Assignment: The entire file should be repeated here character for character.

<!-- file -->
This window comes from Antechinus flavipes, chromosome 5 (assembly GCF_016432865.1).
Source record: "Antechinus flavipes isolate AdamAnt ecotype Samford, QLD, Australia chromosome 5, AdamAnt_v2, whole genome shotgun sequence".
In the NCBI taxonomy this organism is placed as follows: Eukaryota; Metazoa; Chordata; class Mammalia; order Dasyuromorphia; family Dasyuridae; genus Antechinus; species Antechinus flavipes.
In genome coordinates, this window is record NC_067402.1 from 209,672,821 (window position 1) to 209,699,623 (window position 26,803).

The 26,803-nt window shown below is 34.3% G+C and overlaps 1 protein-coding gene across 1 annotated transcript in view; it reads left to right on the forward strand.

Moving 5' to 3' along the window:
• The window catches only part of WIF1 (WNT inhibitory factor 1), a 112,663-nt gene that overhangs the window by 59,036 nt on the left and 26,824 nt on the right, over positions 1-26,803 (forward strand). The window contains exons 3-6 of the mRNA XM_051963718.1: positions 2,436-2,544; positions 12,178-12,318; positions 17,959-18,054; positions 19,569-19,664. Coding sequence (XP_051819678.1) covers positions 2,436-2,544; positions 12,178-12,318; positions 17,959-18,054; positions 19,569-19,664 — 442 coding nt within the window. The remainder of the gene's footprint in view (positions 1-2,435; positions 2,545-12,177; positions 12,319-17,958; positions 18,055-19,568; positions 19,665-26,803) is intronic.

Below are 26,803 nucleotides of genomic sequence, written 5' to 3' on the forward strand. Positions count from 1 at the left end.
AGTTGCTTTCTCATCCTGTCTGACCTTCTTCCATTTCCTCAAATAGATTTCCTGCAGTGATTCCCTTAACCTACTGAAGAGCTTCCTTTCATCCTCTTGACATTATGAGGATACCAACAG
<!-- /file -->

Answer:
This window comes from Antechinus flavipes, chromosome 5 (assembly GCF_016432865.1).
Source record: "Antechinus flavipes isolate AdamAnt ecotype Samford, QLD, Australia chromosome 5, AdamAnt_v2, whole genome shotgun sequence".
In the NCBI taxonomy this organism is placed as follows: Eukaryota; Metazoa; Chordata; class Mammalia; order Dasyuromorphia; family Dasyuridae; genus Antechinus; species Antechinus flavipes.
In genome coordinates, this window is record NC_067402.1 from 209,672,821 (window position 1) to 209,699,623 (window position 26,803).

The 26,803-nt window shown below is 34.3% G+C and overlaps 1 protein-coding gene across 1 annotated transcript in view; it reads left to right on the forward strand.

Moving 5' to 3' along the window:
• The window catches only part of WIF1 (WNT inhibitory factor 1), a 112,663-nt gene that overhangs the window by 59,036 nt on the left and 26,824 nt on the right, over positions 1-26,803 (forward strand). The window contains exons 3-6 of the mRNA XM_051963718.1: positions 2,436-2,544; positions 12,178-12,318; positions 17,959-18,054; positions 19,569-19,664. Coding sequence (XP_051819678.1) covers positions 2,436-2,544; positions 12,178-12,318; positions 17,959-18,054; positions 19,569-19,664 — 442 coding nt within the window. The remainder of the gene's footprint in view (positions 1-2,435; positions 2,545-12,177; positions 12,319-17,958; positions 18,055-19,568; positions 19,665-26,803) is intronic.

Below are 26,803 nucleotides of genomic sequence, written 5' to 3' on the forward strand. Positions count from 1 at the left end.
AGTTGCTTTCTCATCCTGTCTGACCTTCTTCCATTTCCTCAAATAGATTTCCTGCAGTGATTCCCTTAACCTACTGAAGAGCTTCCTTTCATCCTCTTGACATTATGAGGATACCAACAG